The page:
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The informal group of hackers known as Anonymous is vowing to continue moving forward even after the arrest yesterday of 14 suspected members. One self-described member of the group said in a Twitter message: We are legion. We don't forget. We don't forgive. Defenders of the hackers say they are merely engaged in civil protest, but FBI officials worry the disruptive cyber-attacks could more in a more dangerous direction.
NPR's Tom Gjelten reports.
TOM GJELTEN: Yesterday's arrests were a major operation, carried out in nine states and here in the District of Columbia. On one level, it was meant to send a message. Just as demonstrations are permitted but rioting is not, hacking a website crosses a line: it's like throwing a brick through a window.
Steven Chabinsky is the deputy assistant FBI director in charge of the bureau's cyber division.
Mr. STEVEN CHABINSKY (Deputy Assistant FBI Director, Cyber Division): So, to the extent that hackers even can be believed to have social causes, it's entirely unacceptable to break into websites and commit other unlawful acts. There are obviously proper ways to register a voice in the United States, and unlawful activity is not one of them.
GJELTEN: Until now, the Anonymous group has generally hit targets against whom it holds some kind of grudge. The people arrested yesterday were suspected of attacking PayPal's website after the company shut off payments to WikiLeaks. The hackers have not been linked to unfriendly governments or criminal gangs, much less to terrorist networks. But they have shown considerable skill in their penetration of websites.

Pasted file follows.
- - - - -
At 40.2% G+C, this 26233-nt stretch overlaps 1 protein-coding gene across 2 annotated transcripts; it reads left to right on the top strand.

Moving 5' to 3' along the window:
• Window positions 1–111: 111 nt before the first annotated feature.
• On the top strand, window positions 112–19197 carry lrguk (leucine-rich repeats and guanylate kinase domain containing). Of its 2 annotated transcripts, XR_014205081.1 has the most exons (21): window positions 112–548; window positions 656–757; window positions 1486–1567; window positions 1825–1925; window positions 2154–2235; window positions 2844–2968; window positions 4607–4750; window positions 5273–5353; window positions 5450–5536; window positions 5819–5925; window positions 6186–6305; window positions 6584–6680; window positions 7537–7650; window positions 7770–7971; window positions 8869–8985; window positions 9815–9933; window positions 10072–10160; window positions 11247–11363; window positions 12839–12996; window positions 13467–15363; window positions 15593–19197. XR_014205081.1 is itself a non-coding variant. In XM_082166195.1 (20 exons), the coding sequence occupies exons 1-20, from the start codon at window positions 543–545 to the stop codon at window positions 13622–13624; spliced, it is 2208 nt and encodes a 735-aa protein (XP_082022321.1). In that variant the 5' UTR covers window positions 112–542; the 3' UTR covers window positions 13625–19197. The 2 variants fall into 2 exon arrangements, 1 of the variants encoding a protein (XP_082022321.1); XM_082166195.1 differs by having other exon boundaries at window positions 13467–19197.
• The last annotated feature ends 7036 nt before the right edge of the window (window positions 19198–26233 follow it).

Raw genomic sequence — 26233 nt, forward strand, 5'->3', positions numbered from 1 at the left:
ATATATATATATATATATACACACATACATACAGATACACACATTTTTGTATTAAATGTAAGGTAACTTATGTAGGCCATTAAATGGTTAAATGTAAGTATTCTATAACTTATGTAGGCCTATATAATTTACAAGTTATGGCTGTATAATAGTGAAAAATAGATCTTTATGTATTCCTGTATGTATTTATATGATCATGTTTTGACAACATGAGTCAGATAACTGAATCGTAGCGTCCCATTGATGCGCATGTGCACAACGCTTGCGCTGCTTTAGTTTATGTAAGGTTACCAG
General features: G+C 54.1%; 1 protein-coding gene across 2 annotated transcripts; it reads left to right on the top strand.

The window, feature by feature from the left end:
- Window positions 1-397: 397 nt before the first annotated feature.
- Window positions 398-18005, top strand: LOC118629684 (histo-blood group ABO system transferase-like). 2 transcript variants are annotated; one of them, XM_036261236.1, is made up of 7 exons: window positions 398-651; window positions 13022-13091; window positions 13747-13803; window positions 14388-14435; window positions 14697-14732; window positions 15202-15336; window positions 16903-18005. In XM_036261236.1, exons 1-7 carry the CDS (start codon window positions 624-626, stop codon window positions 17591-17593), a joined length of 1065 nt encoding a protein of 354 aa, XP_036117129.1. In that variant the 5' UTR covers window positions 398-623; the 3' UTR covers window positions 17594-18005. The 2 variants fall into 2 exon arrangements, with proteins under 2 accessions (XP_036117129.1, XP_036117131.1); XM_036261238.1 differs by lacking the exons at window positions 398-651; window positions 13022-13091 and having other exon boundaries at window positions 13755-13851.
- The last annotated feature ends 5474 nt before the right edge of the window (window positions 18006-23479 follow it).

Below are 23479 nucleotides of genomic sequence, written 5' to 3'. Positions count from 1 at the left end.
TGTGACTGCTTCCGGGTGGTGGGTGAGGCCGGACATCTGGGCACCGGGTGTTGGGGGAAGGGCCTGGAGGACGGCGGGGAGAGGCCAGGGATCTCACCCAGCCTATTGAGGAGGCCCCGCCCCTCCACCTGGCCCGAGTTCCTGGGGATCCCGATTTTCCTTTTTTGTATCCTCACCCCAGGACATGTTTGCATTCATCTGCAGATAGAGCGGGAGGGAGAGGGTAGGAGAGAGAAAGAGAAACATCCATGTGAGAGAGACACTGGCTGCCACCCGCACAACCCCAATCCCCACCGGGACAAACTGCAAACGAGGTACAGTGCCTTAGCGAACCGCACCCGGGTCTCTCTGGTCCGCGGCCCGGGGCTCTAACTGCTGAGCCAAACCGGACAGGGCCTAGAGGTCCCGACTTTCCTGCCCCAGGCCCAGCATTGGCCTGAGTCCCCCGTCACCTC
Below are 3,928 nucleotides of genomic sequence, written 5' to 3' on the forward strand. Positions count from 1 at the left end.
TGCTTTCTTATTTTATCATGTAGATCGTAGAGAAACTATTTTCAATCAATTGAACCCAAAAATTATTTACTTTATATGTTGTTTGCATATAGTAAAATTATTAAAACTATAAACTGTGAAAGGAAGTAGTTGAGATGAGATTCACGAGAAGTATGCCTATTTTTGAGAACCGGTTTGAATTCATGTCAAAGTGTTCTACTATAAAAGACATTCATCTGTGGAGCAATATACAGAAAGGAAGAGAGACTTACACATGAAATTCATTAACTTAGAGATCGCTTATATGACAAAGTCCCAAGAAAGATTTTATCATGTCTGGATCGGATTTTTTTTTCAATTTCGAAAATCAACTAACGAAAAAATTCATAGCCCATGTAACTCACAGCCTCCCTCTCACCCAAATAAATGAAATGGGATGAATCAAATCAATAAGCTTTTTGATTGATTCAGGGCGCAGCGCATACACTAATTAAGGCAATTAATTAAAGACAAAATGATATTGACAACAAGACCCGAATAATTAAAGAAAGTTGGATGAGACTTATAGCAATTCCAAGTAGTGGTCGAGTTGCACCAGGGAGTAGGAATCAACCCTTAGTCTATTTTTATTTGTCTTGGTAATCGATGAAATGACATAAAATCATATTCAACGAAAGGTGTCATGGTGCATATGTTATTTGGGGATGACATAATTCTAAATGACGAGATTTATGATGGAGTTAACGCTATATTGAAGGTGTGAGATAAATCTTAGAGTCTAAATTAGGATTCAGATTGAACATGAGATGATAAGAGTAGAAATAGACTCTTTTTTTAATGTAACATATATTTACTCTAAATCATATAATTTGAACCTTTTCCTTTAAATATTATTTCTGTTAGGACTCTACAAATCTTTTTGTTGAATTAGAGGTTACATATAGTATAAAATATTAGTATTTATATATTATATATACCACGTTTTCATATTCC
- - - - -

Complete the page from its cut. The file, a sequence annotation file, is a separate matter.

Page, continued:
And the FBI's Chabinsky says that's an expertise that could impress some real bad guys.
Mr. CHABINSKY: There has not been a large-scale trend towards using hacking to actually destroy websites, to bring them down for the sake of showing that raw power. That could be appealing to both criminals and terrorists.
GJELTEN: One danger is that hackers at some point could be tempted to sell their services to other groups. Cyber-security expert Hugh Thompson, chief executive of PeopleSecurity, sees another scenario: A bad actor could infiltrate the hackers and influence them to do something on behalf of organized crime.
Mr. HUGH THOMPSON (Chief Executive, PeopleSecurity): Most of the folks who are on these chat boards don't know each other. They've never met in person. And so when someone has a dominant voice, you're not quite sure what their personal motivations are.
GJELTEN: That dominant player, for example, could get the hackers not simply to shut down a company's website but to leave it vulnerable to theft. Going after hackers or cyber-criminals is not easy because the Internet is such a good place to hide.
The FBI's Steven Chabinsky said yesterday's operation reflected what he calls good old-fashioned investigative work.
Mr. CHABINSKY: Getting out, trying to work with victims, finding out what they're seeing, finding out in the hacker community who knows someone that this just went too far, even for their views, they don't agree with it, and slowly but surely you end up getting the leads that result in the types of arrests we saw yesterday.
GJELTEN: The individuals rounded up yesterday may have been key players in the Anonymous hacking operation or maybe they were just careless in what they were doing. Hugh Thompson is not so sure.
Mr. THOMPSON: A lot of these people may have just been enamored by the cause, downloaded a tool, and some of them may have not even known that they were doing something illegal.
GJELTEN: Law enforcement officials point out that yesterday's operation was part of a continuing investigation. FBI agents also executed 35 search warrants and more arrests could follow.
Tom Gjelten, NPR News, Washington.
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